Instead of looking to the world or yourself for wisdom, joyfully endure your trials by humbling yourself in them, quieting your heart to listen to His Word that will save you [In other words, look to God's wisdom in contrast to the world or your desires].
But be n doers of the word, and not hearers only, deceiving yourselves. For if anyone is a hearer of the word and not a doer, he is like a man who looks intently at his natural face in a mirror. For he looks at himself and goes away and at once forgets what he was like. But the one who looks into the perfect law, o the law of liberty, and perseveres, being no hearer who forgets but a doer who acts, p he will be blessed in his doing.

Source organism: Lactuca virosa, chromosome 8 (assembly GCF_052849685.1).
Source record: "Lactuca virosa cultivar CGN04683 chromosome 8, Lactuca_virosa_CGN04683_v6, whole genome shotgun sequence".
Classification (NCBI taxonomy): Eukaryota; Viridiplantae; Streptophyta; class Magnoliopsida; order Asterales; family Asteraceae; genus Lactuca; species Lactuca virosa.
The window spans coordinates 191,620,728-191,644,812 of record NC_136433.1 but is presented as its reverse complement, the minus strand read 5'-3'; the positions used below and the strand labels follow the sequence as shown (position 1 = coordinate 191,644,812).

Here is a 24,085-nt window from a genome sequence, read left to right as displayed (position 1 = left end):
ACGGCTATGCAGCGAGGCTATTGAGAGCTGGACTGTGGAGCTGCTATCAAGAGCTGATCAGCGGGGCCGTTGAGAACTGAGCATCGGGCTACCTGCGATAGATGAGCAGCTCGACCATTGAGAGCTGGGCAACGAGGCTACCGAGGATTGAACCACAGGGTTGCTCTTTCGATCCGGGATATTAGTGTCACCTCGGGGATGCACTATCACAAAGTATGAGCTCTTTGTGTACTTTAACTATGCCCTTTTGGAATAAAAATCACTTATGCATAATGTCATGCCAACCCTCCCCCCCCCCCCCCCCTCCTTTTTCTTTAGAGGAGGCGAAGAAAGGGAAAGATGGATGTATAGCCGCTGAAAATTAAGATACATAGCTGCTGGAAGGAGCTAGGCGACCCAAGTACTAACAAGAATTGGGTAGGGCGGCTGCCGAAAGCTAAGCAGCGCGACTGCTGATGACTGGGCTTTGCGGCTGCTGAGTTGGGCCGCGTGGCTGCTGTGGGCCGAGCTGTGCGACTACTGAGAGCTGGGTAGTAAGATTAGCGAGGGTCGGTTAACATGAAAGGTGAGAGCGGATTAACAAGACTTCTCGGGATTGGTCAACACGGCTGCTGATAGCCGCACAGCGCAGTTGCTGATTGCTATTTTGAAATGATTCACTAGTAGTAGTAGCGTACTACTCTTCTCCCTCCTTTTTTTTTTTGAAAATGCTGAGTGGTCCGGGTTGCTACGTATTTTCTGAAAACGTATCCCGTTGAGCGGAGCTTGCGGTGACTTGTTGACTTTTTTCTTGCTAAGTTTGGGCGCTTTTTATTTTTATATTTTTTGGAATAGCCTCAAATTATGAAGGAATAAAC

Yet don't merely hear His Word & walk away from it, but truly listen and act on His wisdom, which is your blessing.
If anyone thinks he is religious q and does not bridle his tongue but deceives his heart, this person’s r religion is worthless. Religion that is pure and undefiled before God, the Father, is this: s to visit t orphans and widows in their affliction, and u to keep oneself v unstained from the world.
[To explain what true listening looks like]: Truly listening bears the fruit of true religion, which is denying yourself to love others (particularly those who can't return anything to you) in devotion to God alone.
On Looking Up